“We will leave the lights on”

The animal housing facility is nearing completion and we are very excited! This facility is designed to maintain the quality of your research facility while your animals are in our care. Below are some of the highlight features of this facility.

  • Seven individual animal rooms, with up to 10 air changes per hour.
  • Raised tender foot flooring, capable of configuration for multiple species.
  • HEPA filtered HVAC system.
  • Standby generator dedicated to this facility to ensure power supply at all times.

The Pig Motel

Biomedical research animal housing facility coming soon!

Natural Protector


Ripley is another great example of how dogs can be man’s best friend. He was raised at our facility until about six months of age, at this point he was transported to a facility in California. After spending some time there he was adopted to a family in southern California that happened to have a little girl. Ripley soon fell in love with this girl, and became her best friend and protector. Their bond became so strong, that Ripley would jump the five foot fence surrounding their home, and run to school to wait outside the classroom for the girl. Ripley would then walk her home from school, happy that his friend was home to play. Ripley entails what our values strive to be, to add value to others. https://oakhillgenetics.com/values/

Animal Research Perception vs Reality

Foundation of Biomedical Research (www.fbresearch.org) has been kind enough to provide us with the valuable information written in the above article. Medical Research is often misunderstood due to the limited amount of information shared to the public so this is one way we can partner with FBR in helping to educate and share the facts of Medical Research and how much it has advanced science and medicine for animals and mankind.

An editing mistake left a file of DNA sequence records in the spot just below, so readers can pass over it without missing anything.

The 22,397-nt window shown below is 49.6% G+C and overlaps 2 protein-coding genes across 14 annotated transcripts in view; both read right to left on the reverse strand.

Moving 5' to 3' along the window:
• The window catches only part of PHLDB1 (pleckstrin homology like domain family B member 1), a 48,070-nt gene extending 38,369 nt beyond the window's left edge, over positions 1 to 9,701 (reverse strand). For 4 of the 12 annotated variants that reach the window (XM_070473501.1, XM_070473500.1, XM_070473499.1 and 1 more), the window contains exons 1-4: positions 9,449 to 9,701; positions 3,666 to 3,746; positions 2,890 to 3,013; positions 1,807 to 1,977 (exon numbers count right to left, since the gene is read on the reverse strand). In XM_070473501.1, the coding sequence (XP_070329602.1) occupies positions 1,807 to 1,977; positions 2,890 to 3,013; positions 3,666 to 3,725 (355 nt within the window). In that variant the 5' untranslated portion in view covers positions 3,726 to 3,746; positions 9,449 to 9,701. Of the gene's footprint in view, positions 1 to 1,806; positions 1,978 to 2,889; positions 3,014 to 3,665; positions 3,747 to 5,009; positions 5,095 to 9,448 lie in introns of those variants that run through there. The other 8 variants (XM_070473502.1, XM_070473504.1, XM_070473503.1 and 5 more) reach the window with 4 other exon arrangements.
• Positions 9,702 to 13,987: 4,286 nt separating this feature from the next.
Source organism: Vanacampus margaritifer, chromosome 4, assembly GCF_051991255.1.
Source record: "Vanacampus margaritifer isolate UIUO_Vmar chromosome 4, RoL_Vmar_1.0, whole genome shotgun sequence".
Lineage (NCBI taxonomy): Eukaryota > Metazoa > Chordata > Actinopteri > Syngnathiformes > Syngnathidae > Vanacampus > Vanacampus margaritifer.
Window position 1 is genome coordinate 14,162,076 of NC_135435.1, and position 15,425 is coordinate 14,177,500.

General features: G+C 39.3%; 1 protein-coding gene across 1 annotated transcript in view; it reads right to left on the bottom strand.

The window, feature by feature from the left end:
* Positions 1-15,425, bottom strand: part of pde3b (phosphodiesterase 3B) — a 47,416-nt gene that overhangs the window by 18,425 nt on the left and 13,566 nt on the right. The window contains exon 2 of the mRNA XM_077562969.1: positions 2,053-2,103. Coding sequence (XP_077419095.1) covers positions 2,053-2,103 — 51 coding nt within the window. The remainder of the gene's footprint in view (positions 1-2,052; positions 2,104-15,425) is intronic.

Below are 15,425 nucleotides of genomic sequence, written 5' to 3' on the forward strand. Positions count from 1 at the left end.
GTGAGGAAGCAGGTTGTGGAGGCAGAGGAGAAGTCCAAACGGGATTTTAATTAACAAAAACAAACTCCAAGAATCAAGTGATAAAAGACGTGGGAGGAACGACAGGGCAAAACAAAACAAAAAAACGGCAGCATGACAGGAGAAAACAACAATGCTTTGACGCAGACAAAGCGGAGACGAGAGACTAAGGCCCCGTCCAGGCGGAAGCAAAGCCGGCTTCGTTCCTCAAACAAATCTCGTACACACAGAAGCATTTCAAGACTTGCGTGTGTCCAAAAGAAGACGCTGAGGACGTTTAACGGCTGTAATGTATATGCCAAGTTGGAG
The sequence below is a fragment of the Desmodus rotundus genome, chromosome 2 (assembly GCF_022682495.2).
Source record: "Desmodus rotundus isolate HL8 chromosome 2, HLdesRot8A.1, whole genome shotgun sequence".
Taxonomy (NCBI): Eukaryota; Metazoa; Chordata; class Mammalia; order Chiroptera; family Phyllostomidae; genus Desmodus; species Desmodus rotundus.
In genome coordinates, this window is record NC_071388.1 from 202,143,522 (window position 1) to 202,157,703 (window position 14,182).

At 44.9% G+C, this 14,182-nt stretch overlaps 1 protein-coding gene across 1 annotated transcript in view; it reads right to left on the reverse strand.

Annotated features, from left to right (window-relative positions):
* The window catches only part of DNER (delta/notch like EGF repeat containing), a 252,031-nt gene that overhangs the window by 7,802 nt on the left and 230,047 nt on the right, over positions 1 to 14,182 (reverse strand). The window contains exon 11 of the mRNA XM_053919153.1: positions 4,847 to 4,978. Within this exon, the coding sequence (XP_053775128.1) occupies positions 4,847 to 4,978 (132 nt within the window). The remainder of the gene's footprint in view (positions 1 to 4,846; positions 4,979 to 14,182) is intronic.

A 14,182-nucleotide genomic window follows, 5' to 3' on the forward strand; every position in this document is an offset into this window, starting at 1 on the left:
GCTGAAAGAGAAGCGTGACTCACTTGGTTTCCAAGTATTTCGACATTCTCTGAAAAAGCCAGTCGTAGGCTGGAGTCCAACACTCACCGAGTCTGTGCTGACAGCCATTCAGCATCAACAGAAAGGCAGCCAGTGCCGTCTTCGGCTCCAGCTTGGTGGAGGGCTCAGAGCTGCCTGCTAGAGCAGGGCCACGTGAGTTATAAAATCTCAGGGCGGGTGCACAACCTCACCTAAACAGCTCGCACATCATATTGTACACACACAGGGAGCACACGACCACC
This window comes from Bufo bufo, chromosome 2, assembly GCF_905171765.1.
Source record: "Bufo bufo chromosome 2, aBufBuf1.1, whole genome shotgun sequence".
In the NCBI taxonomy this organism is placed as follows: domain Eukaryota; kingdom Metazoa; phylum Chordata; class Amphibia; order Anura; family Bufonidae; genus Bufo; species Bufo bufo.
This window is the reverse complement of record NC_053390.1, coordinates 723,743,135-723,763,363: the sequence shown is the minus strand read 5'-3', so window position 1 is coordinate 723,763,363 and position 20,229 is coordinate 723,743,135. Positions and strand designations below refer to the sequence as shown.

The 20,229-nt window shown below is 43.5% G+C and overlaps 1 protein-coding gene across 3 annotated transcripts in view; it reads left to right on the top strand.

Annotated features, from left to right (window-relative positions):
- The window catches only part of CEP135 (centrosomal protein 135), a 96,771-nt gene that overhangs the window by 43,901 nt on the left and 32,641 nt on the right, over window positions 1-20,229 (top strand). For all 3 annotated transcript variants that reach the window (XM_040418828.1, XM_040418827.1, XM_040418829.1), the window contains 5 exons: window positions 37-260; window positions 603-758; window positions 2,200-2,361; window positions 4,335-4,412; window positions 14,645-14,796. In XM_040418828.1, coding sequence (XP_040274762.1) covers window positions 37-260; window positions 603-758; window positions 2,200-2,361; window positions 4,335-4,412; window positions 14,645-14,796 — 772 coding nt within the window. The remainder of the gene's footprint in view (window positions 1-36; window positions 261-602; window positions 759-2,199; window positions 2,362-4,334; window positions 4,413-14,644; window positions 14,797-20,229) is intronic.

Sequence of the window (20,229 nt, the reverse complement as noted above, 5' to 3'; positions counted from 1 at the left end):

Improving Lives

Socialized and happy dogs are very important to us here at Oak Hill Genetics. Each dog is played with regularly and one of the people that is integral to our team is Philip. One of the things that is important in socializing is starting the interaction properly at a young age. This is what Philip does. Philip is a young man that has Down Syndrome. Philip loves his job playing with puppies. One of the things he struggles with is grasping the passage of time. Instead of watching the clock, Philip has a sand timer that he follows to know how long he should play with each puppy. When the sand timer runs out Philip selects another puppy and rubs its belly and holds it close until the timer is up again. He will do this for hours on end if we allow him. We are very happy to have Philip on our team and see the joy and fulfillment it brings to his life! Each person has a gift and Philip has a special connection with animals.